We also tried out a new possible feature for the Chain of Command campaign supplement. The 5-second elevator pitch is “a system for Leader Morale which complements the Force Morale system in the rules”. It’s early days yet, but I’ve been working with Rich on a set of very simple amendments to try and replicate the effect of building combat stress, “shell-shock” and disorientation on one leader on each side in a game. While this very much fits the context of the First World War, I think that it’s application can extend to the Second World War as well. The Chain of Command level of games is perfect for this type of (completely optional) detail. The mechanisms need some tweaking, but I think we’ll persevere with this in later campaign games.

Monday 16 September 2013

Colours 2013: Show Report

I made the trip over to Newbury racecourse this weekend for the annual Colours wargaming show. Besides being a good chance to catch up with friends (Rich, Rob, Matt, Rob and Kelvin) it also gave me the chance to have a look around the games on display and pick up a couple of items. After all, what would a wargames show be without some loot to take home.

The show was pretty packed on Saturday as you can see from the following snap. The traders were doing good business, but manoeuvring around the trading floor took some patience and dexterity. Even without moving a few inches there was a fair chance of bumping into folk busily purchasing or chatting. Luckily, patience seemed to be in good supply on Saturday morning.

I managed to pick up some 10mm Pendraken Great War figures for the Indian Army and Cavalry, which I’ll paint up next year when I finish of my 10mm British forces. Three years on since doing the 10mm Germans and most of the 10mm French we still have not graced the table with them, mainly since we’ve been knee deep in either Dux Britanniarum or Chain of Command at my local club. Hopefully he advent of the Great War’s anniversary will spark some games, as I think 10mm is a perfect scale for First World War Brigade and Divisional sized actions.

I had a long hard and loving look at one of the fantastic modern Afghanistan ranges on display.  These did look super figures, although we’ve now plumped for Afghanistan 1919 with Empress Miniatures for the St Albans wargames club's foray into Afghanistan, Waziristan and Baluchistan next year.

Turning to the upper floors of the venue, there was a good leavening of re-enactors in the building, as well as outside. I know some people have mixed views on whether re-enactment and wargaming go together. Personally, I like the interaction between the two. Talking to any re-enactor always gives me an insight into a living part of history. And I don’t think that can hurt when you’re trying to create an atmosphere and a context for any wargame.

As for the games, there was a very splendid game depicting Thapsus, which was card driven and featured some wonderful troops, including elephants. The waterways at the end of the board, with the boats drifting by, really caught the eye.

Next up was a brilliant little participation game of Pickett’s Charge, by the Staines Wargamers. It was so crowded that the game was very difficult to photograph – proof of its well-deserved popularity and skillful design. 

There was a very clear introduction to the game on the display board, setting the scene for the action on the table (which I think was actually a folding board optimized for carrying and transport). The Union defenders were run by an umpire, while the participants played the commanders of the confederate battalions charging from Seminary Ridge. The aim of the game was simply to get to the stone wall defended by the Union troops, the first confederate commander doing this being the winner.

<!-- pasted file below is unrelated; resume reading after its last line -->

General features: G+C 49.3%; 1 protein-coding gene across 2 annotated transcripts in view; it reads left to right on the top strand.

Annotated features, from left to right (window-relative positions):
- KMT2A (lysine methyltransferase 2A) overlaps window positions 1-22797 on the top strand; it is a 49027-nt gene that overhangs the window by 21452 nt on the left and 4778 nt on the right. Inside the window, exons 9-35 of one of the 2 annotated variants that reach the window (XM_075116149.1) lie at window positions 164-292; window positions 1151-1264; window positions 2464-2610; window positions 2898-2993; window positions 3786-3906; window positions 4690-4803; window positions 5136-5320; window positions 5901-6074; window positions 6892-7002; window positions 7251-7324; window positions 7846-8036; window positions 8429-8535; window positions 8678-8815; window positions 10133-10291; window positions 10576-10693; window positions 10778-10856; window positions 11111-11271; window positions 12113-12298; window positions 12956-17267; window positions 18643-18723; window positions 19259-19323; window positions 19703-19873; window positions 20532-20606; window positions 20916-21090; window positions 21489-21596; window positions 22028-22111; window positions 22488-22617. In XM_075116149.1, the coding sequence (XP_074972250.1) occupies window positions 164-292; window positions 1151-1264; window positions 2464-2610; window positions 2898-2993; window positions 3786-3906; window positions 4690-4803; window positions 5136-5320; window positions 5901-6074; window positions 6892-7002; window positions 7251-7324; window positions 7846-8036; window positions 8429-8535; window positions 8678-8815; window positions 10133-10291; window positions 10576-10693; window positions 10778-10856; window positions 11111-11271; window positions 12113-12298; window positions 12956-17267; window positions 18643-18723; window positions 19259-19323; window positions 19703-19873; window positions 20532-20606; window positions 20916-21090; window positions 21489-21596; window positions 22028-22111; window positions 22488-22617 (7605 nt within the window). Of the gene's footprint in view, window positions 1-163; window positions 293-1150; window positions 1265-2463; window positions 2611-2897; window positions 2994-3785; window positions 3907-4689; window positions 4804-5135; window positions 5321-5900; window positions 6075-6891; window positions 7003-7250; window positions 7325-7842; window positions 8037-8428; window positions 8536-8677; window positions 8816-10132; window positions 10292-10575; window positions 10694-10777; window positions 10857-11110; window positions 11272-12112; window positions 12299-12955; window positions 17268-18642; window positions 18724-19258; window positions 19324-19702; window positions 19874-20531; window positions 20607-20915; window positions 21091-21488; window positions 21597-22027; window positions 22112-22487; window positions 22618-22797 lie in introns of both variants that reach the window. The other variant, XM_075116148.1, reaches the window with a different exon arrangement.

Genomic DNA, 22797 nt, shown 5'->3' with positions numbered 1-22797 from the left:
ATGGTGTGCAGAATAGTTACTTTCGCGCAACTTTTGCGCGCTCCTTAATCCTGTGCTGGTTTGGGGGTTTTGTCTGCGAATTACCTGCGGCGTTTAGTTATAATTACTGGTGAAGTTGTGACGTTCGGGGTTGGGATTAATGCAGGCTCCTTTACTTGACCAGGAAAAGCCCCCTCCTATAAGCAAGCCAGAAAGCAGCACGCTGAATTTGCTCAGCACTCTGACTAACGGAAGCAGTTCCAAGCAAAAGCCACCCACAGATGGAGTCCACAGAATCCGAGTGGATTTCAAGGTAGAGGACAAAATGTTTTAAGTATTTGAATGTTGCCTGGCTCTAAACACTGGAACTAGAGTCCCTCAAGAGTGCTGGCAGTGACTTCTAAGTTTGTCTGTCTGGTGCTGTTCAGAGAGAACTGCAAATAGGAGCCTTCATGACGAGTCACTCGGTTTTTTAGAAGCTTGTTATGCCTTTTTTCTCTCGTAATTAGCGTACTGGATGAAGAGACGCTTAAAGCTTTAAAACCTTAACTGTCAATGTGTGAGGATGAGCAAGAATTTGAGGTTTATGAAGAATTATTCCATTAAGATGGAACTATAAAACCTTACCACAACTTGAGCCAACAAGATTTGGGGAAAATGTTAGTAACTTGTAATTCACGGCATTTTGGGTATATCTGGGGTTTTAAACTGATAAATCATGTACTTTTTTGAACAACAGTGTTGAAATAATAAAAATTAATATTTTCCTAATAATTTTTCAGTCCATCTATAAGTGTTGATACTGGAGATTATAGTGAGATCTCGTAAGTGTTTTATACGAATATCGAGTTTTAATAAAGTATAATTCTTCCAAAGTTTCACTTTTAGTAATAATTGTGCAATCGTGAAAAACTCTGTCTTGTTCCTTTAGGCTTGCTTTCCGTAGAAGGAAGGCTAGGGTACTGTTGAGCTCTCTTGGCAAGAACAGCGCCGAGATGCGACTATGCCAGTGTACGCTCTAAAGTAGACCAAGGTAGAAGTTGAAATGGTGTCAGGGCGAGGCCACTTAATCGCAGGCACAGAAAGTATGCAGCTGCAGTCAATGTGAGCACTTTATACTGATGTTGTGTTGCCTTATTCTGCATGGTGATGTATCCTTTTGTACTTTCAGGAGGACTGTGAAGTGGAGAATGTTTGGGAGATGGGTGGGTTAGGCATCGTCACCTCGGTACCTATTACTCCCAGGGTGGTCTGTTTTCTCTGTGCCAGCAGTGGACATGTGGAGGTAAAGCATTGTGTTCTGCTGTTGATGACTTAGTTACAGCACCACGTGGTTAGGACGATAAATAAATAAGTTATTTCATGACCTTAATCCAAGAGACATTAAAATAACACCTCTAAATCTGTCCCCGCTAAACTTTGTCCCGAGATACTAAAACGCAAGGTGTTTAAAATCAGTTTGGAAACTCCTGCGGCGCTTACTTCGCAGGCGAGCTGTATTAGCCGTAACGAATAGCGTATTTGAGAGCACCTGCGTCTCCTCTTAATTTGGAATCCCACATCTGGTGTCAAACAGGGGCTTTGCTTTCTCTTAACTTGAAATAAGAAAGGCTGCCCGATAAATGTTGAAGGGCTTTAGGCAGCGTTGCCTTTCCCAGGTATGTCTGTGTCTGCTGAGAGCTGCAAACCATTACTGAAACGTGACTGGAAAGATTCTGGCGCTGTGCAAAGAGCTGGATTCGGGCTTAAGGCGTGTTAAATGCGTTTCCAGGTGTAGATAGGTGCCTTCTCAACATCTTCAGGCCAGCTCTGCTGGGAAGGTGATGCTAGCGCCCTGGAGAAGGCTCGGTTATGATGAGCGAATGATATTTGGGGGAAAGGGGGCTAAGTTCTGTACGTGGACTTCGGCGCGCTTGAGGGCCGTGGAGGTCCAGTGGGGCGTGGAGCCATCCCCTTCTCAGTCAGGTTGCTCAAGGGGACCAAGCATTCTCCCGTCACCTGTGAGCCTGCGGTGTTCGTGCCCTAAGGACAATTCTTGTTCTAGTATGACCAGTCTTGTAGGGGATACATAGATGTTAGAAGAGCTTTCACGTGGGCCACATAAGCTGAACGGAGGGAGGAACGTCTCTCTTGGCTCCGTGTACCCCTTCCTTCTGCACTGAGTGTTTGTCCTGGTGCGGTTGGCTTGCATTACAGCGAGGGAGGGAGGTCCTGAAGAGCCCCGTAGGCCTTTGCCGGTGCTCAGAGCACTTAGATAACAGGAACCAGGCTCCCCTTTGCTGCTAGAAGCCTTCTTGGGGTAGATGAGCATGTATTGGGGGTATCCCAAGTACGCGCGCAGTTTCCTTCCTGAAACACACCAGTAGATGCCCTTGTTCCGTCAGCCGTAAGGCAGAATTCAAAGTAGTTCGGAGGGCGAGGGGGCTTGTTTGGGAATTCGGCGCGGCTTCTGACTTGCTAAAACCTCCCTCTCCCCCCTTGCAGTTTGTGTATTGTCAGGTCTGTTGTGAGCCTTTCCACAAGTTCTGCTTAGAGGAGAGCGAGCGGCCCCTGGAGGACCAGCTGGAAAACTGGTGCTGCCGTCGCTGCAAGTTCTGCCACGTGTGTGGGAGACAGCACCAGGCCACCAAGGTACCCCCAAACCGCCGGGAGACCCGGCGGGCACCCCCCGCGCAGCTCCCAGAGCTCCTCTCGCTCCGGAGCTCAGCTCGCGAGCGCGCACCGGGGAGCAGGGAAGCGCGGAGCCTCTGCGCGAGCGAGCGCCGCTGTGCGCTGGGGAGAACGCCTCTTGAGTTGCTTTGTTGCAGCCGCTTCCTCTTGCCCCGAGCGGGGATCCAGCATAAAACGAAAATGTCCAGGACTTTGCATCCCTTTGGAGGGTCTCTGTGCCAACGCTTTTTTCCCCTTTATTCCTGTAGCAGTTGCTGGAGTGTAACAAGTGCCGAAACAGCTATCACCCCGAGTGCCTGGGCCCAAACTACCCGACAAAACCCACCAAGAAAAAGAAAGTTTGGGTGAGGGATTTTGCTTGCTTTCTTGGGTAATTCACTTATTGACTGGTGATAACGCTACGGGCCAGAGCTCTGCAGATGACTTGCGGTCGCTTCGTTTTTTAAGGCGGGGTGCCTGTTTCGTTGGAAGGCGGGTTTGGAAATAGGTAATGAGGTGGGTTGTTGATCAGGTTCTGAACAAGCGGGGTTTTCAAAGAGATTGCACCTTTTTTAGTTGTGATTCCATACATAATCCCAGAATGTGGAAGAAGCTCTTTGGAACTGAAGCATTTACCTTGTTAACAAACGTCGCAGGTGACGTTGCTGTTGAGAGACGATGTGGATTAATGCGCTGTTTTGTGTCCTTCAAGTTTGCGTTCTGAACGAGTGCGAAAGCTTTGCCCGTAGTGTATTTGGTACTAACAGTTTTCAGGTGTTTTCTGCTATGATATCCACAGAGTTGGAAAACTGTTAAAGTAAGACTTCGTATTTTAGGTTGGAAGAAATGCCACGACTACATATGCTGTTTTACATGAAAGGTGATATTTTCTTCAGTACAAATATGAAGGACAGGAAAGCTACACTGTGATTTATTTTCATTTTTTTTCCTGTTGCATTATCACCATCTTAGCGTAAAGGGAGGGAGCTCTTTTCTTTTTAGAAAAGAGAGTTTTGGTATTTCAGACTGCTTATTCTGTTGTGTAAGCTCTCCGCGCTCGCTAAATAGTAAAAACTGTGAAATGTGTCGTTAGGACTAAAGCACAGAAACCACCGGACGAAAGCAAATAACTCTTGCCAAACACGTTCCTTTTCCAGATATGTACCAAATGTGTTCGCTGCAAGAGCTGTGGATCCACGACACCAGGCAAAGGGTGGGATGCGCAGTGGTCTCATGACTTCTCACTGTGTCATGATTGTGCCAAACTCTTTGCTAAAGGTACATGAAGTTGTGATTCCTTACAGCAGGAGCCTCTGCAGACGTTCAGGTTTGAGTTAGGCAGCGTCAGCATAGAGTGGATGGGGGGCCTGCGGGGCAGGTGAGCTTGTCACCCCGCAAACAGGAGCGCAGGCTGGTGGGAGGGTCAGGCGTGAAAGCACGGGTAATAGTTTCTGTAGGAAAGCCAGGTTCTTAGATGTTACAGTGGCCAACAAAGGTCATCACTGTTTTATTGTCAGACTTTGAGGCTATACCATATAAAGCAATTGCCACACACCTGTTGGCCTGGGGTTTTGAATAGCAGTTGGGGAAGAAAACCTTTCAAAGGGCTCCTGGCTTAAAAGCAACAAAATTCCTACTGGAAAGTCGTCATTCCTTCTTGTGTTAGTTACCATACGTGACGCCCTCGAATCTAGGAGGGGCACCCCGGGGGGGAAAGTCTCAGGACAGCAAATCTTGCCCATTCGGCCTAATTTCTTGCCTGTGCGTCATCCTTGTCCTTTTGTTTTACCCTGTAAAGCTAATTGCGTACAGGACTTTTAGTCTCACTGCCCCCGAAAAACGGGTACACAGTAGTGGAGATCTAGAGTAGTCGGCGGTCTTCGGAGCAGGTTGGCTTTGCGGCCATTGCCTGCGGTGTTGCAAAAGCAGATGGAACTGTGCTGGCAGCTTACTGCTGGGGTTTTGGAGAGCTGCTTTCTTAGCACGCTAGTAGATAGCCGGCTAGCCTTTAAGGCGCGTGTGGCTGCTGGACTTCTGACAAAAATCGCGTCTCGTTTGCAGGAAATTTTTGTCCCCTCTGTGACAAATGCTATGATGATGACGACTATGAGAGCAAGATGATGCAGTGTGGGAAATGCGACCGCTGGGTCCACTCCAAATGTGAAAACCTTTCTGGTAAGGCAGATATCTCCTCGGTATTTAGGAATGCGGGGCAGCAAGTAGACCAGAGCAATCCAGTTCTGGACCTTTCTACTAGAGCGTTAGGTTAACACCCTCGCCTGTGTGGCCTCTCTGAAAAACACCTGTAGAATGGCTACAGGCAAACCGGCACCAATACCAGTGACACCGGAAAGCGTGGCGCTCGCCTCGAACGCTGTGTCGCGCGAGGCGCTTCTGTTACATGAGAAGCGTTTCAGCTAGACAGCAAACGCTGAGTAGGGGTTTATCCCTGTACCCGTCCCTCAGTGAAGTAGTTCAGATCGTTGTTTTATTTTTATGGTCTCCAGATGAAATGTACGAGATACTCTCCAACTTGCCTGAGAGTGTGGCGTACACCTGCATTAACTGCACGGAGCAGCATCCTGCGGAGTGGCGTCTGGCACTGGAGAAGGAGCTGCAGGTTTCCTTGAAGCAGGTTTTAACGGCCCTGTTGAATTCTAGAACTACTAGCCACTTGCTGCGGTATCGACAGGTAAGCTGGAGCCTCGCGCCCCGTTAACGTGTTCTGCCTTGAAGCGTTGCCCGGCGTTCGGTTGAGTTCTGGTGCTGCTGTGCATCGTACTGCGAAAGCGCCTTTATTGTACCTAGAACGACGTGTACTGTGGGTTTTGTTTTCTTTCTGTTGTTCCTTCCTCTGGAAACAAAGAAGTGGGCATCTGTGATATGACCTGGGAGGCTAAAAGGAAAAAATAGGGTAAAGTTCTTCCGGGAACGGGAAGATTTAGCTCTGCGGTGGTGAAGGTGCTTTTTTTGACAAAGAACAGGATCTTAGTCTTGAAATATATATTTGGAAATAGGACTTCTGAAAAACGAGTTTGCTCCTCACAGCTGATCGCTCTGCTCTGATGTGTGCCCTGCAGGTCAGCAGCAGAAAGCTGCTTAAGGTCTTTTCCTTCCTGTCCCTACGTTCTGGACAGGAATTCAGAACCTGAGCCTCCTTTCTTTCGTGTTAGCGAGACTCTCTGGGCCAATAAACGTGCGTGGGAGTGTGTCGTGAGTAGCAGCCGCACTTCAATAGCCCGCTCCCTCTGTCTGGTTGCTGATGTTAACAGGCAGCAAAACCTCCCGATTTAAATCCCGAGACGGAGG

As a game it looked simple, imaginative and a whole lot of fun. Players advanced through the turn of cards and dice.  I particularly liked the way the whole game was optimized for a wargames show:  easy to pick up, play and enjoy, but with a great feel of the history of the engagement itself.  I thought it was a great example of how to put on a top class game for wargamers and public alike at a leading wargames show.   

Other games catching the eye were a beautifully presented game from Russia 1944 by the Loughton Strike Force featuring some excellent destroyed buildings and terrain….

……a snowy Fraustadt 1706 board caught the eye and looked very fine indeed, the bight uniforms showing well against the snow…

……a very fine demonstration game using the Battlegroup Overloard rules, presented by Warwick Kinrade who very kindly answered all our questions…

….but the crown jewel of the show for terrain and presentation was Bruce Weigle’s wonderful game of Rossbrunn 1866.  Bruce’s terrain is well known for its high quality and it was a great honour to see it here in the UK. How Bruce got all that through customs and across the Atlantic is one question I didn't ask him about, but it was great to see it (and him) in person. 

As terrain goes it looks very effective, catching the undulation of ground through carved expanded polystyrene, a layer of felt and a cloth airbrushed on top. The trees are sponge, dipped in PVA, flocked and pinned on the board. It all sounds straightforward, but it takes a real craftsman to get these results. The figures are all 6mm Heroics & Ross, and complemented the game perfectly. Here’s a shot of the terrain, the players, part of the accompanying display and Bruce umpiring the game. My photos which really don’t do justice to what an excellent all-round presentation it was. 

So, all in all an excellent day out. 

Thanks, as ever, to the Newbury and Reading Wargames Club for hosting another top-notch show.